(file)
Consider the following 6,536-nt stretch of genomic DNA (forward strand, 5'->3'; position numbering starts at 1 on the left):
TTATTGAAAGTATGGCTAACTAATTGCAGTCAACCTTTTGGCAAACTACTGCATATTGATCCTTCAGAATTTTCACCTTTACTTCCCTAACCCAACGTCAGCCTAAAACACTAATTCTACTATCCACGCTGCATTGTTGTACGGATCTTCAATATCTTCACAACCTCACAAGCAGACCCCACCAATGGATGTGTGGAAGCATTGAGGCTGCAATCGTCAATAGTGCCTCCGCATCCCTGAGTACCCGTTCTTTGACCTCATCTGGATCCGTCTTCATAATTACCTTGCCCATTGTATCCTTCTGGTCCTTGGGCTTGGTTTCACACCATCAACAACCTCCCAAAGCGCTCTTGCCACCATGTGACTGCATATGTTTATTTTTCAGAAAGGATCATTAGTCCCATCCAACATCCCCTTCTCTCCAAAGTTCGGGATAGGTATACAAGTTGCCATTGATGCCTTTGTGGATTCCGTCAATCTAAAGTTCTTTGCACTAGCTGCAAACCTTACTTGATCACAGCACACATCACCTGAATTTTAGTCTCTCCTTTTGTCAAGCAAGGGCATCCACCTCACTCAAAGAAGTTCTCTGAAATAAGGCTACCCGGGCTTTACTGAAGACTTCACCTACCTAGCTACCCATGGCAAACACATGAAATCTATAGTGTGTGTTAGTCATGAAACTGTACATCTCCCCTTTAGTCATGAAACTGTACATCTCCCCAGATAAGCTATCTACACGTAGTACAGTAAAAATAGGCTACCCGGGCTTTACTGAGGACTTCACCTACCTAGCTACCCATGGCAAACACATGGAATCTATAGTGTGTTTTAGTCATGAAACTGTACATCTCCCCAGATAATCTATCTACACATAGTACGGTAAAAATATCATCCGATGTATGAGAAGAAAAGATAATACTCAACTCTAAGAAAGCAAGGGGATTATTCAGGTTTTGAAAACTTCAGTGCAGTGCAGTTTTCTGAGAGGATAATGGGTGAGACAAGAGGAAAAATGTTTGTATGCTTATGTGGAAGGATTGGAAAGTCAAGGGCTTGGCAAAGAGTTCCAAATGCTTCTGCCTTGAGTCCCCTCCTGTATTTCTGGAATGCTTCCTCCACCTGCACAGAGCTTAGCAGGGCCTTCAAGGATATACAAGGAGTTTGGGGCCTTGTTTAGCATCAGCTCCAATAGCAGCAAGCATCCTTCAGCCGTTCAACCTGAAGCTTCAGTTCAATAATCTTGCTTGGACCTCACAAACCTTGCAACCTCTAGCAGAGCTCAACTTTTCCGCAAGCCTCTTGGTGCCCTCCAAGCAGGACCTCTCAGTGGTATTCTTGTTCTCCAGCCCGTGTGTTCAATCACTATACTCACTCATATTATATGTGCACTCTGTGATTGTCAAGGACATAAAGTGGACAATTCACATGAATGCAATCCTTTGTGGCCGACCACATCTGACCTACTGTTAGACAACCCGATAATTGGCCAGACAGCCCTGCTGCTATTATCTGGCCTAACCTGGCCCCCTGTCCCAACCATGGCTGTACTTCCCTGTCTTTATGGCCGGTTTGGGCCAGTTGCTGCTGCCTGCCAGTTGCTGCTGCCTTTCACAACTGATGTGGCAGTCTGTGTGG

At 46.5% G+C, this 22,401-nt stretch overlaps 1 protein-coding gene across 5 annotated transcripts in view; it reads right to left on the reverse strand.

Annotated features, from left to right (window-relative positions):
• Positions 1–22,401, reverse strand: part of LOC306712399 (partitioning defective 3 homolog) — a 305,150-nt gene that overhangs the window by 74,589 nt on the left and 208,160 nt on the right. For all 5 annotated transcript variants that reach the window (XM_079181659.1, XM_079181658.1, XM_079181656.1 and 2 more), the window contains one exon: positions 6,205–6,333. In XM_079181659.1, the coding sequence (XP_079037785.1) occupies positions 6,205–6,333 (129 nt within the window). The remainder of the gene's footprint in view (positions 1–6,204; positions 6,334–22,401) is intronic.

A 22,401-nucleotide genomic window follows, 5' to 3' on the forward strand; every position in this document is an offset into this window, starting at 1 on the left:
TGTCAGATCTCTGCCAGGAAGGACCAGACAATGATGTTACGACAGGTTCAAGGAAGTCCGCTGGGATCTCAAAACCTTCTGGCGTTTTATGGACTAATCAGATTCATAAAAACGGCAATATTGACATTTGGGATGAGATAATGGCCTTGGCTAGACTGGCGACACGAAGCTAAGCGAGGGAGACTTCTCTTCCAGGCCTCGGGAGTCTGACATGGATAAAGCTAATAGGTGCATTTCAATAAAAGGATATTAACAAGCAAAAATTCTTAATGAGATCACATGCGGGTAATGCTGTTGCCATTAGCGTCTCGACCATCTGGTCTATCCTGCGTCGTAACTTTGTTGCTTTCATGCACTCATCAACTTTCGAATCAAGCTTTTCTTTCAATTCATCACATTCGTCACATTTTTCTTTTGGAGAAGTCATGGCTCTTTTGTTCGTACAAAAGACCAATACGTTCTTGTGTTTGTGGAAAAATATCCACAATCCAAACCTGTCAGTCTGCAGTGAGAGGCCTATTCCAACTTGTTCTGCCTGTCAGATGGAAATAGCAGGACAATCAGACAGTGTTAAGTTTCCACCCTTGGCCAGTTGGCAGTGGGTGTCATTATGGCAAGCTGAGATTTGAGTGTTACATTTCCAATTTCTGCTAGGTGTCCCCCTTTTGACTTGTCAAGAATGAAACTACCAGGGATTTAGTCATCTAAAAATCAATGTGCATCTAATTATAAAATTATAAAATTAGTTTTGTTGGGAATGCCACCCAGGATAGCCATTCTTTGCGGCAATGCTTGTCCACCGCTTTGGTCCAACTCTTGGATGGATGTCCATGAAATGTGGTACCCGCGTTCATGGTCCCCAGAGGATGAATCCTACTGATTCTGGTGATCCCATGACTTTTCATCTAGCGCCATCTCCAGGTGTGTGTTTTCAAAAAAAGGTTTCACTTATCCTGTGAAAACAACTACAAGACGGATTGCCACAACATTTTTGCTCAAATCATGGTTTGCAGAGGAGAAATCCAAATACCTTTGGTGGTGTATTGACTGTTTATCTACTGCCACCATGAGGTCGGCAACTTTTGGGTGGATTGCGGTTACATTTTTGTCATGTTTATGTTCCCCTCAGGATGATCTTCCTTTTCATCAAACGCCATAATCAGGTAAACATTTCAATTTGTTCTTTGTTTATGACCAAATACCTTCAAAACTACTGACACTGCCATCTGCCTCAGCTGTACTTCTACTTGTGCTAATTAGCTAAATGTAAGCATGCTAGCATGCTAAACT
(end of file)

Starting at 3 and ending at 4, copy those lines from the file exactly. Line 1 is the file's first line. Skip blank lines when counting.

At 46.5% G+C, this 22,401-nt stretch overlaps 1 protein-coding gene across 5 annotated transcripts in view; it reads right to left on the reverse strand.

Annotated features, from left to right (window-relative positions):